“All over the world the school has an anti-educational effect on society…” – Ivan Illich, 1971, Deschooling Society
Children should do what they want just as adults do what they want. We can be there alongside our kids as they explore their interests the way they themselves choose, in an unstructured manner. Cole… says most of everything he achieved was because of his parents’ support and help.
Friendly criticisms of this warm, charming, beautiful book that is absolutely brilliant at showing us how it is for our babies and young children, creating empathy, and at doing that with gentle humour and without demonising parents.
How the word ‘respect’ led this parent to Taking Children Seriously
A critical review of books aimed at parents.
Many ‘limits’ work mainly because the parent is bigger physically and can stop the child from leaving, or going outside, or they can keep the child from eating dinner until the child follows their commands. Once the child becomes a teenager, then the parent has to resort to other ways to ‘control’ the child. It’s a vicious cycle and then by the time your child is an adult and leaves home they probably want nothing to do with you.
Most parenting books purport to be about how to be a nice parent instead of a nasty one, but under the surface veneer we find the same old rubbish about how to make children do what you want them to do: they do not take children seriously as full people whose lives are their own.
It can be a big step forward to get that kids want to be responsible, contributing, loving people and that trying to push them in that direction is more likely to derail that than help it.
This author has some good criticisms of overt coercion but spends about 200 pages advocating more covert coercion. Not Taking Children Seriously.
Kohn has a gut feeling that behaviourist dog training techniques are bad, and he is quite right about that. But he has no explanation of why they are and how they are. All he has is (worthless) ‘evidence’ that they are.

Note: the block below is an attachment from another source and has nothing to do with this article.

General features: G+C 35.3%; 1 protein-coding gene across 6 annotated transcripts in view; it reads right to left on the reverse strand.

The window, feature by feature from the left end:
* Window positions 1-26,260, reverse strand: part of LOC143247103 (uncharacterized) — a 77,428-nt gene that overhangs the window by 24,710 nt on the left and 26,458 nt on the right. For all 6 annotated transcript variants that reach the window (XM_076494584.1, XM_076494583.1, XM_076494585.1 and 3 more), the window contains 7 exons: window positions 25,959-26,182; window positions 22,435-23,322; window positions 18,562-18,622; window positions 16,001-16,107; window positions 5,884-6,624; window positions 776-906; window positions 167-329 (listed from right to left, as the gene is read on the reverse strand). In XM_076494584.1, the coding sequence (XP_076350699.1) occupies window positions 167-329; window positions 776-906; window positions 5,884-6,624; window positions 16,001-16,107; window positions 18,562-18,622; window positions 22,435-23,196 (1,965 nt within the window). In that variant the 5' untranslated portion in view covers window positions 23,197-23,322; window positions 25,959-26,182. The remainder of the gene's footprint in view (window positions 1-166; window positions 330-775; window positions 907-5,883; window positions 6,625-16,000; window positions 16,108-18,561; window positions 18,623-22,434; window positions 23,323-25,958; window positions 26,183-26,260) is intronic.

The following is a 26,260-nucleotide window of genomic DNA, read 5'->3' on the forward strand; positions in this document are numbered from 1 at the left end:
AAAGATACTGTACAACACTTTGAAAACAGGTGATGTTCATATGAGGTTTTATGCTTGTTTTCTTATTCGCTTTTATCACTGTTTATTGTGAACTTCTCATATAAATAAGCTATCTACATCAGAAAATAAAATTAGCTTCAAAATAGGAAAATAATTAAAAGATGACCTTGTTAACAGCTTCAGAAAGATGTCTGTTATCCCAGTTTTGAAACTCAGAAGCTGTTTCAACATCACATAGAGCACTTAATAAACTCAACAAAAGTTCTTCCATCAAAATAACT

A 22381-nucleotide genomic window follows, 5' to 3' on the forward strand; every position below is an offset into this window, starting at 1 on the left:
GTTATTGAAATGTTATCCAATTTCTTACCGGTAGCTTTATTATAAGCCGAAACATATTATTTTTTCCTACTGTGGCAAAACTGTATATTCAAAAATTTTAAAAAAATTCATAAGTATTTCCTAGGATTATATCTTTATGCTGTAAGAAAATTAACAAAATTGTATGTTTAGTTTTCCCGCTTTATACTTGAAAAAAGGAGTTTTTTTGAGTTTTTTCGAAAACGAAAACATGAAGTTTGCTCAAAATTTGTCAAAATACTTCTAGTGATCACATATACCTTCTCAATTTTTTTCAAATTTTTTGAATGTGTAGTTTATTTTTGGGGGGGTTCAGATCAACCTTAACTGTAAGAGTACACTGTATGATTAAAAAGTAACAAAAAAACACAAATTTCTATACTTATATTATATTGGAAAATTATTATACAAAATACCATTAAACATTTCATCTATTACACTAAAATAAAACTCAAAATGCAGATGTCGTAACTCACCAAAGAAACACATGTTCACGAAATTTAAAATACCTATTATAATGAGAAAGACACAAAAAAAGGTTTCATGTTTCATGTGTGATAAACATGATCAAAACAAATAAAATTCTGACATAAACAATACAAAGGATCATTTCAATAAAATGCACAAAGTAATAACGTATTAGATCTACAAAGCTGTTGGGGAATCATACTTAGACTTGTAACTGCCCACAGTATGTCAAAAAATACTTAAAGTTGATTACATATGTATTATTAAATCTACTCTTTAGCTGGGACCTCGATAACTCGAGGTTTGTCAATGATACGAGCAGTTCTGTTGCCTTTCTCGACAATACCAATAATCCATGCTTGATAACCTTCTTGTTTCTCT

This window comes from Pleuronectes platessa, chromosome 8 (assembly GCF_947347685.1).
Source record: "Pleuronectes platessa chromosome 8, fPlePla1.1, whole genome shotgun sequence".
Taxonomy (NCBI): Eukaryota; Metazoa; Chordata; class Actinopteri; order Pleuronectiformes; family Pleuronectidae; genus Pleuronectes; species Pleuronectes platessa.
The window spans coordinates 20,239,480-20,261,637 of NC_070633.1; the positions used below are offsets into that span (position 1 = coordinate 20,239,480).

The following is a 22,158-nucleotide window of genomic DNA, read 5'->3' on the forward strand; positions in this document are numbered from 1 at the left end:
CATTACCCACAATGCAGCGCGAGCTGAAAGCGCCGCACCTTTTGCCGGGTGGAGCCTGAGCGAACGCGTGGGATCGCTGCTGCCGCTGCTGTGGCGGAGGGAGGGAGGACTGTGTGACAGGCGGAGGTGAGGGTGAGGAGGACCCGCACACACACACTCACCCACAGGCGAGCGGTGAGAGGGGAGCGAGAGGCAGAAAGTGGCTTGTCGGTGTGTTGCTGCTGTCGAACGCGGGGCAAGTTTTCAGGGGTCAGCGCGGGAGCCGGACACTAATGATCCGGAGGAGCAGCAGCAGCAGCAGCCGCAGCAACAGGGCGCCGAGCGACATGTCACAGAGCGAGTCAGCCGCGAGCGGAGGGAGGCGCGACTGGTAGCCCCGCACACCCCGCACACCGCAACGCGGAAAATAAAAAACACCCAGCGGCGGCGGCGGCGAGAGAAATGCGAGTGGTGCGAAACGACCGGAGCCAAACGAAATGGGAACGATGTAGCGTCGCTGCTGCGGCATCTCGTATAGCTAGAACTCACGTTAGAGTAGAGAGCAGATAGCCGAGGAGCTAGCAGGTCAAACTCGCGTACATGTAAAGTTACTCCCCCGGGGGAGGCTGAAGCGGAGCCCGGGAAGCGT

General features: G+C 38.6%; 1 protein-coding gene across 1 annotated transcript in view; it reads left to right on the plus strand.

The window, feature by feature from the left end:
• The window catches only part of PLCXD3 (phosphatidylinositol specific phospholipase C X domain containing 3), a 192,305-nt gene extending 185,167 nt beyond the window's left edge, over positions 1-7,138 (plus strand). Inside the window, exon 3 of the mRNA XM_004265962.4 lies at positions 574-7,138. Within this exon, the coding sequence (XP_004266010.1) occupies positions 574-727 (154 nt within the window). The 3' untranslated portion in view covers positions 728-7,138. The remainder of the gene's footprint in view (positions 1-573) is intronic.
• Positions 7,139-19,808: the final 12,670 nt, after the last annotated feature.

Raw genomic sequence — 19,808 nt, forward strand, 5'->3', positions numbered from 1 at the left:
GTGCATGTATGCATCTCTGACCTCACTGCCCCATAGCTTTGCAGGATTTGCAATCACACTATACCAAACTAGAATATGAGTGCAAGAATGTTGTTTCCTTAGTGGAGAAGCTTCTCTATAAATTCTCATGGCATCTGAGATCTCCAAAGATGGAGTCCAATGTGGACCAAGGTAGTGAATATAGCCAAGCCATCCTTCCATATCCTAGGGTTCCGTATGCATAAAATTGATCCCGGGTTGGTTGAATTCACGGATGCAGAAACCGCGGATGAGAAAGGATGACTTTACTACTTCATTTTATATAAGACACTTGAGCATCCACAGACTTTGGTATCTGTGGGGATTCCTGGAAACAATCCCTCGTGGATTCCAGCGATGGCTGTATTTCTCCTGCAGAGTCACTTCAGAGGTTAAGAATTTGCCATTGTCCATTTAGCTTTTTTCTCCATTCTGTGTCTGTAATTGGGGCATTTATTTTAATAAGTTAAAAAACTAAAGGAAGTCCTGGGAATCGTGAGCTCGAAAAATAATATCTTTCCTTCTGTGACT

Punished by Rewards presents an argument based on empirical research.
Understanding that knowledge grows through creative conjecture and inner criticism facilitates non-coercive interactions.
Herbert Spencer argued that children have equal rights with adults. In his Social Statics, written in 1850, Spencer boldly states that every child “has claims to freedom—rights, as we call them—coextensive with those of the adult.”
An article written in the early days of the internet.
All choices restrict future choices. The real question is whether one is learning and growing through one’s own free choice, or not.
The Faber/Mazlish How To Talk So Kids Will Listen books are not taking children seriously: they advocate double-binding and lying to children to manipulate them into going along with the parent’s agenda that is independent of and impervious to the child’s own wishes.
Never stop reading to your children. I remember not wanting to read to my mother even when I could, in case she stopped reading to me. Being read to is one of life’s great pleasures we can all enjoy, even as adults.
Although Popper is not commonly regarded as a writer on education, in The Open Society, he develops a devastating critique of our academic tradition.
This 1989 workshop advocated taking children seriously, not just ‘autonomous learning’.